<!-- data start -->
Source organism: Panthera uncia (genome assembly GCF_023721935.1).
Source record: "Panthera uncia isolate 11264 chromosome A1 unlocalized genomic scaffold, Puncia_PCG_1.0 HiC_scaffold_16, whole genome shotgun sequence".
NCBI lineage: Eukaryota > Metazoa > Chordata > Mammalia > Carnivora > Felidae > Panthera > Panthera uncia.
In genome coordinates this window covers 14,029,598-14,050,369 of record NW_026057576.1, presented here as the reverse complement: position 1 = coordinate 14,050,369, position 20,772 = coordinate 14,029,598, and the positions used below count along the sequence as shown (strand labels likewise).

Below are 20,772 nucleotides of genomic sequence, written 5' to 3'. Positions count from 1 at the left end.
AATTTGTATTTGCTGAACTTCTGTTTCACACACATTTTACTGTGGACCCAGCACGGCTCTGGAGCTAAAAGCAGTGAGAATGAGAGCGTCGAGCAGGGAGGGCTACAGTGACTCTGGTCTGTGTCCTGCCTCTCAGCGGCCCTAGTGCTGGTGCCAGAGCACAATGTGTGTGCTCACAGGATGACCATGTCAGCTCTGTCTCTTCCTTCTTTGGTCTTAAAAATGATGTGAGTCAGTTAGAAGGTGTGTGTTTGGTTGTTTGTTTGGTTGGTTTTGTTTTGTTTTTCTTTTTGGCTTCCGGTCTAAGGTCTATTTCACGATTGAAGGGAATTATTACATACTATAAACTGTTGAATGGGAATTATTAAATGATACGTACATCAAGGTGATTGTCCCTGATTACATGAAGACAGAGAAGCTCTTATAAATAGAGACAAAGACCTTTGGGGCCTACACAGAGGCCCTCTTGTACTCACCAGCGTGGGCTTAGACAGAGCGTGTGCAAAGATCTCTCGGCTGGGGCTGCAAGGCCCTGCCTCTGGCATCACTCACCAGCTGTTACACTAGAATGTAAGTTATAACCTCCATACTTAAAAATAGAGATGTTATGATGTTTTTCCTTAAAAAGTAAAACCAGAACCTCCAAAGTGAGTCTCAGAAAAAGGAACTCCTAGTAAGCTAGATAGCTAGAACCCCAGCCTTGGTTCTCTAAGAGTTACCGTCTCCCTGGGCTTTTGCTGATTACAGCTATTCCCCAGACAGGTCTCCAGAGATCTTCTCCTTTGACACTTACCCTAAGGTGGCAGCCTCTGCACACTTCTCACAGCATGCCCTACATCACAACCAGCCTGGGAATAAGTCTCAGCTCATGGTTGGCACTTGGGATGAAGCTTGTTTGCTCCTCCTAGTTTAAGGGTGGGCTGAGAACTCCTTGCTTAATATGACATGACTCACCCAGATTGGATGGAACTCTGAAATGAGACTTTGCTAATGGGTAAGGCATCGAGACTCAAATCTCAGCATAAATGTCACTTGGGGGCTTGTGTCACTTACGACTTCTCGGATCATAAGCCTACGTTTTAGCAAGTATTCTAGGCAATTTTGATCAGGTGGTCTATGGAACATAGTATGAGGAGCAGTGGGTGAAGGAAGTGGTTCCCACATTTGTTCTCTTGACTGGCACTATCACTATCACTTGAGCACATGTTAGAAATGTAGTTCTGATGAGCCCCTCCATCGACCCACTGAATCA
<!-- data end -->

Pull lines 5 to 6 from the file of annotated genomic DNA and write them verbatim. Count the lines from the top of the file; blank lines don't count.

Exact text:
Below are 20,772 nucleotides of genomic sequence, written 5' to 3'. Positions count from 1 at the left end.
AATTTGTATTTGCTGAACTTCTGTTTCACACACATTTTACTGTGGACCCAGCACGGCTCTGGAGCTAAAAGCAGTGAGAATGAGAGCGTCGAGCAGGGAGGGCTACAGTGACTCTGGTCTGTGTCCTGCCTCTCAGCGGCCCTAGTGCTGGTGCCAGAGCACAATGTGTGTGCTCACAGGATGACCATGTCAGCTCTGTCTCTTCCTTCTTTGGTCTTAAAAATGATGTGAGTCAGTTAGAAGGTGTGTGTTTGGTTGTTTGTTTGGTTGGTTTTGTTTTGTTTTTCTTTTTGGCTTCCGGTCTAAGGTCTATTTCACGATTGAAGGGAATTATTACATACTATAAACTGTTGAATGGGAATTATTAAATGATACGTACATCAAGGTGATTGTCCCTGATTACATGAAGACAGAGAAGCTCTTATAAATAGAGACAAAGACCTTTGGGGCCTACACAGAGGCCCTCTTGTACTCACCAGCGTGGGCTTAGACAGAGCGTGTGCAAAGATCTCTCGGCTGGGGCTGCAAGGCCCTGCCTCTGGCATCACTCACCAGCTGTTACACTAGAATGTAAGTTATAACCTCCATACTTAAAAATAGAGATGTTATGATGTTTTTCCTTAAAAAGTAAAACCAGAACCTCCAAAGTGAGTCTCAGAAAAAGGAACTCCTAGTAAGCTAGATAGCTAGAACCCCAGCCTTGGTTCTCTAAGAGTTACCGTCTCCCTGGGCTTTTGCTGATTACAGCTATTCCCCAGACAGGTCTCCAGAGATCTTCTCCTTTGACACTTACCCTAAGGTGGCAGCCTCTGCACACTTCTCACAGCATGCCCTACATCACAACCAGCCTGGGAATAAGTCTCAGCTCATGGTTGGCACTTGGGATGAAGCTTGTTTGCTCCTCCTAGTTTAAGGGTGGGCTGAGAACTCCTTGCTTAATATGACATGACTCACCCAGATTGGATGGAACTCTGAAATGAGACTTTGCTAATGGGTAAGGCATCGAGACTCAAATCTCAGCATAAATGTCACTTGGGGGCTTGTGTCACTTACGACTTCTCGGATCATAAGCCTACGTTTTAGCAAGTATTCTAGGCAATTTTGATCAGGTGGTCTATGGAACATAGTATGAGGAGCAGTGGGTGAAGGAAGTGGTTCCCACATTTGTTCTCTTGACTGGCACTATCACTATCACTTGAGCACATGTTAGAAATGTAGTTCTGATGAGCCCCTCCATCGACCCACTGAATCA